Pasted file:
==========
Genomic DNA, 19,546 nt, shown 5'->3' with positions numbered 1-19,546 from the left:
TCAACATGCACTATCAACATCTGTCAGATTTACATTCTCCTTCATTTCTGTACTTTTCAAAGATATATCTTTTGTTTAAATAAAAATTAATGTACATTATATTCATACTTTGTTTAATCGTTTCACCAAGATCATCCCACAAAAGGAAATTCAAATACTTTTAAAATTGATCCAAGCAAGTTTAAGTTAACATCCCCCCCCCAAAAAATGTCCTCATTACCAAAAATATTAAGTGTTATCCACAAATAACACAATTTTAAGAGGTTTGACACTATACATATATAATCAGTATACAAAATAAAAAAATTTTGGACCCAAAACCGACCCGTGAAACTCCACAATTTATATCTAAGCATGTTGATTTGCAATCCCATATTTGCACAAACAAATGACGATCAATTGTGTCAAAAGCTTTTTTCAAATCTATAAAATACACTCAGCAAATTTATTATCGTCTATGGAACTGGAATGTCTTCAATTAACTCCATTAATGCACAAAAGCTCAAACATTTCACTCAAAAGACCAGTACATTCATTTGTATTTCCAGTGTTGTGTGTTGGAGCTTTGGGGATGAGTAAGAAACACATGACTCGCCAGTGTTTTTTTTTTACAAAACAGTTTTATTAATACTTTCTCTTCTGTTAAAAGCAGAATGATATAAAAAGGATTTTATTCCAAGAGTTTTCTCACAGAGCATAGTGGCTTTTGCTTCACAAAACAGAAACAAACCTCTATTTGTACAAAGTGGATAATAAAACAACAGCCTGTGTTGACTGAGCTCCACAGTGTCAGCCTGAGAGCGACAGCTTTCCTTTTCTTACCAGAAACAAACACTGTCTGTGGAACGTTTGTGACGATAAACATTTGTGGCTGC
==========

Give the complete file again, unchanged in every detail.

Genomic DNA, 19,546 nt, shown 5'->3' with positions numbered 1-19,546 from the left:
TCAACATGCACTATCAACATCTGTCAGATTTACATTCTCCTTCATTTCTGTACTTTTCAAAGATATATCTTTTGTTTAAATAAAAATTAATGTACATTATATTCATACTTTGTTTAATCGTTTCACCAAGATCATCCCACAAAAGGAAATTCAAATACTTTTAAAATTGATCCAAGCAAGTTTAAGTTAACATCCCCCCCCCAAAAAATGTCCTCATTACCAAAAATATTAAGTGTTATCCACAAATAACACAATTTTAAGAGGTTTGACACTATACATATATAATCAGTATACAAAATAAAAAAATTTTGGACCCAAAACCGACCCGTGAAACTCCACAATTTATATCTAAGCATGTTGATTTGCAATCCCATATTTGCACAAACAAATGACGATCAATTGTGTCAAAAGCTTTTTTCAAATCTATAAAATACACTCAGCAAATTTATTATCGTCTATGGAACTGGAATGTCTTCAATTAACTCCATTAATGCACAAAAGCTCAAACATTTCACTCAAAAGACCAGTACATTCATTTGTATTTCCAGTGTTGTGTGTTGGAGCTTTGGGGATGAGTAAGAAACACATGACTCGCCAGTGTTTTTTTTTTACAAAACAGTTTTATTAATACTTTCTCTTCTGTTAAAAGCAGAATGATATAAAAAGGATTTTATTCCAAGAGTTTTCTCACAGAGCATAGTGGCTTTTGCTTCACAAAACAGAAACAAACCTCTATTTGTACAAAGTGGATAATAAAACAACAGCCTGTGTTGACTGAGCTCCACAGTGTCAGCCTGAGAGCGACAGCTTTCCTTTTCTTACCAGAAACAAACACTGTCTGTGGAACGTTTGTGACGATAAACATTTGTGGCTGC